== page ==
Bradley Chipps, M.D.
President, American College of Allergy, Asthma & Immunology
You may have heard about immunotherapy as a treatment for cancer. However, immunotherapy has also been used to battle allergies and asthma for more than 100 years by introducing low-level exposure. Immunotherapy for allergies helps to modify the immune system and “turn off” allergies.
Immunotherapy is most commonly used as allergy shots; however, allergy tablets have also been introduced in the last few years. With allergy shots, your allergist creates a personalized formula that contains virtually all the things to which you can be allergic. Trees, grasses, weeds, pets, molds, dust and insect venom are available for injection and are given in your allergist’s office. After the injection, you then wait 30 minutes so you can be checked for allergic reactions, which are rare.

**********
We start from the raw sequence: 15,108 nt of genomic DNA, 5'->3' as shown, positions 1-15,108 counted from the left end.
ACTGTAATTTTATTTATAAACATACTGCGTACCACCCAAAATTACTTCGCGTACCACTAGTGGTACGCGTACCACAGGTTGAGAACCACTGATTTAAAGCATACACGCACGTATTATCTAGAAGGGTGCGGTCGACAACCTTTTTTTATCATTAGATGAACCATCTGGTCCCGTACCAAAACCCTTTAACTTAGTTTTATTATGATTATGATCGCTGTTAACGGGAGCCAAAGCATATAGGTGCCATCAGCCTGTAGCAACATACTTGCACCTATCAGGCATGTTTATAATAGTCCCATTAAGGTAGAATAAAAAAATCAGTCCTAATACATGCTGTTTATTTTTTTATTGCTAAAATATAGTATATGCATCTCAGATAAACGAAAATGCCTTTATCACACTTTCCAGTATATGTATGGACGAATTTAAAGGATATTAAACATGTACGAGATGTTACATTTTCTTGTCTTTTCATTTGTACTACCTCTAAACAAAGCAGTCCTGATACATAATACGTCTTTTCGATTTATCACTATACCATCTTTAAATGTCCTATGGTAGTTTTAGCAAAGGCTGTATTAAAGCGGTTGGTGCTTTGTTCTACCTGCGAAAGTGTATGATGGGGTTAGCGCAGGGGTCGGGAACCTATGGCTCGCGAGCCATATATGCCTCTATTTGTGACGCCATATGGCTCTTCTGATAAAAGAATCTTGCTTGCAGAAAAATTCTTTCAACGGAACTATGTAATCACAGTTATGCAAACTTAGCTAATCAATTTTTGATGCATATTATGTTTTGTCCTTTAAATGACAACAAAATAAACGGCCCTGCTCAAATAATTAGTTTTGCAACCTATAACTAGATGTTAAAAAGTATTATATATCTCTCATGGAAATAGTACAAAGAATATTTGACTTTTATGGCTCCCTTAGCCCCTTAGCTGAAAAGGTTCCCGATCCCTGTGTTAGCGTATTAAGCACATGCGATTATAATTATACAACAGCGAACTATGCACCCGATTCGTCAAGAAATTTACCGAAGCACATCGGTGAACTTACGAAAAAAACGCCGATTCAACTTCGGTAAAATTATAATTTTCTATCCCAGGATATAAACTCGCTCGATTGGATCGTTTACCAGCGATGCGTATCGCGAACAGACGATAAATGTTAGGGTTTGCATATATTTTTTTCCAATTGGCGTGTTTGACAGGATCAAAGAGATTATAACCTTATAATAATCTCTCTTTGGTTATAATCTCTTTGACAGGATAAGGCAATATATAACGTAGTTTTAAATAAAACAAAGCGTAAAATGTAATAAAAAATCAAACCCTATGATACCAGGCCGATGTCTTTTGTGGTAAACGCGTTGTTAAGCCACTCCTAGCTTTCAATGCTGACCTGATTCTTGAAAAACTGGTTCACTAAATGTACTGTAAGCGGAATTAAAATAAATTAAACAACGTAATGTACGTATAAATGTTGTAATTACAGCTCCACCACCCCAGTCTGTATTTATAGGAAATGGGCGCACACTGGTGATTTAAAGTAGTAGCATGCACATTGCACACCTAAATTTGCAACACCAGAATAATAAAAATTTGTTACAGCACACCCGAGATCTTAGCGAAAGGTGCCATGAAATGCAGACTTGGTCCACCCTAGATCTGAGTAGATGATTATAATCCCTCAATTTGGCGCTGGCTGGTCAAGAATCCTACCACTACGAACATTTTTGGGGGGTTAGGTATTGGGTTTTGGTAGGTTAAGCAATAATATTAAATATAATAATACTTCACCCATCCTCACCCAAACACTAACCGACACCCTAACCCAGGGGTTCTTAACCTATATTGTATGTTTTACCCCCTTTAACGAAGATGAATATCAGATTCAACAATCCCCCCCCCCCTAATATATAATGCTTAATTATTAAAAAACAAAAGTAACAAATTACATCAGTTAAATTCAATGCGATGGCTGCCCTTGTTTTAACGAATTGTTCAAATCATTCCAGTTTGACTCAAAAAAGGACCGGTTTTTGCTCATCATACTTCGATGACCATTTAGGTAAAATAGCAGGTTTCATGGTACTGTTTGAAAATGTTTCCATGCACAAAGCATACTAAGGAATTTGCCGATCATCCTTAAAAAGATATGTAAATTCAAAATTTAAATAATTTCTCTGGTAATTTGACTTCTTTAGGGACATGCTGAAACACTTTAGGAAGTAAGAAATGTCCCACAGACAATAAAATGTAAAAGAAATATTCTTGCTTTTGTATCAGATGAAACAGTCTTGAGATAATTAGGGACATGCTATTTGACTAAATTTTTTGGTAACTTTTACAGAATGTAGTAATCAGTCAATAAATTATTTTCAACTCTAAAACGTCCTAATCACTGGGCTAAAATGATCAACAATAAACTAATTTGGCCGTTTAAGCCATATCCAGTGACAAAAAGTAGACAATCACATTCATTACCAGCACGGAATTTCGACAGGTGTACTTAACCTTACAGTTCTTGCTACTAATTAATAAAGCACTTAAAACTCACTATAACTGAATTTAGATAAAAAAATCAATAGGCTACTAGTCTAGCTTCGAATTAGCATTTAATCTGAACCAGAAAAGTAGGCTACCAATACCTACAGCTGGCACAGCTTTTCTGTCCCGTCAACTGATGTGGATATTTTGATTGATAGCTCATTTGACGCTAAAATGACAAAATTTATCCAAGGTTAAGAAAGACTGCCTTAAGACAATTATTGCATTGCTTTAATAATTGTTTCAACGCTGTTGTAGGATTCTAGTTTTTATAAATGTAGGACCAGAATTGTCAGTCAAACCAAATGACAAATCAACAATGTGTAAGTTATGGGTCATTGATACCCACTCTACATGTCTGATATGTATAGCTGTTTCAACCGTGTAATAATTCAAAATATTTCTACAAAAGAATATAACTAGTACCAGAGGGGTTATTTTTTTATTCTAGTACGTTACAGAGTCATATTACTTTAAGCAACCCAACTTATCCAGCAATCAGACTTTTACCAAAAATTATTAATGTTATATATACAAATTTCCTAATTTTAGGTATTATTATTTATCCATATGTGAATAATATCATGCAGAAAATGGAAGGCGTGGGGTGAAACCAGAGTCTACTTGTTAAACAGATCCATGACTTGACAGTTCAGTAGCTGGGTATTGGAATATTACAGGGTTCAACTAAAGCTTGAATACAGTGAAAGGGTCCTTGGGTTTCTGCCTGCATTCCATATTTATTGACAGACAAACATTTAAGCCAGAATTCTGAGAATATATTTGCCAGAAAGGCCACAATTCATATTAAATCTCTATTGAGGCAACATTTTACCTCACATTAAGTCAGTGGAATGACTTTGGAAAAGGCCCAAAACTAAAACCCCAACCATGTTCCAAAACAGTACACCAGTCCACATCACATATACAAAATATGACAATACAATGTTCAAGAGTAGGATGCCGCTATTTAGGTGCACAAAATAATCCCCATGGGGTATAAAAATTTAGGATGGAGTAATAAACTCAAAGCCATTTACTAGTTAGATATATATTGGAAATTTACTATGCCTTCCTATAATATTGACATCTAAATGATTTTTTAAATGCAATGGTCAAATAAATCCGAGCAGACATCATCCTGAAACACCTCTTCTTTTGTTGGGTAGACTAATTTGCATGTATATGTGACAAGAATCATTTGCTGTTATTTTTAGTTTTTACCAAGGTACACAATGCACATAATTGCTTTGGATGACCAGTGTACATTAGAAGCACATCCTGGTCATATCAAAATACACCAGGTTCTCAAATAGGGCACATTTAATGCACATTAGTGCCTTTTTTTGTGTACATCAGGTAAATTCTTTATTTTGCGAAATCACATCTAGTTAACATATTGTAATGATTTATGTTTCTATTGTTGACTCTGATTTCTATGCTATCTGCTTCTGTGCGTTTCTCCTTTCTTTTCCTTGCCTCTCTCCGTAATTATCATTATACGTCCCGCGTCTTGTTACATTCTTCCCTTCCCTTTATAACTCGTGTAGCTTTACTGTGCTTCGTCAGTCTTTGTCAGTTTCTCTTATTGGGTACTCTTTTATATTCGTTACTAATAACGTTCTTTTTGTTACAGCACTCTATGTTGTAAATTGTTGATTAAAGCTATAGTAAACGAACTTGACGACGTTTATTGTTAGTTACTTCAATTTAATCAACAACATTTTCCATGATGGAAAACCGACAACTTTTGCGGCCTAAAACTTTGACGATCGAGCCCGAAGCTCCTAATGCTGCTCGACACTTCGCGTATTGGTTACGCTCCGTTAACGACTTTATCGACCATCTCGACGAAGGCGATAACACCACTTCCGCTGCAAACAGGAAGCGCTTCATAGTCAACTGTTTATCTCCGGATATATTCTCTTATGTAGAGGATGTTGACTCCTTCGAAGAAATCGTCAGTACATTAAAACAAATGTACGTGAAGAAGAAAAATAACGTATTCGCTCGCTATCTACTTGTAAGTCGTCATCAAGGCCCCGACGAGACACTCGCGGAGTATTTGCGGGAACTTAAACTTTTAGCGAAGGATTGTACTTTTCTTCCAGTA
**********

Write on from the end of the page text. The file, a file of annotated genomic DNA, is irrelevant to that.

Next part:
The doctor will gradually increase the amounts of your allergen; most allergy shot treatments last between three and five years. The small increases over time in the allergen cause your immune system to become less sensitive to it. The built-up tolerance reduces the symptoms of allergy when you encounter the allergen. Immunotherapy also reduces the inflammation that comes with reactions to hay fever and asthma.
Allergy tablets, which dissolve under the tongue, are currently only available for ragweed, dust mite and northern pasture grasses such as timothy. For grass and ragweed allergies, you typically take the tablet before and during the allergy season. For dust mite, you take the tablet year-round. The length of your treatment is based on which tablets you are taking and input from your allergist.
You may also have heard of allergy drops, which are also placed under the tongue. Although allergy drops are offered as an alternative to shots and tablets, they are not currently approved by the Food and Drug Administration.
If you think immunotherapy might be right for you, talk to your allergist.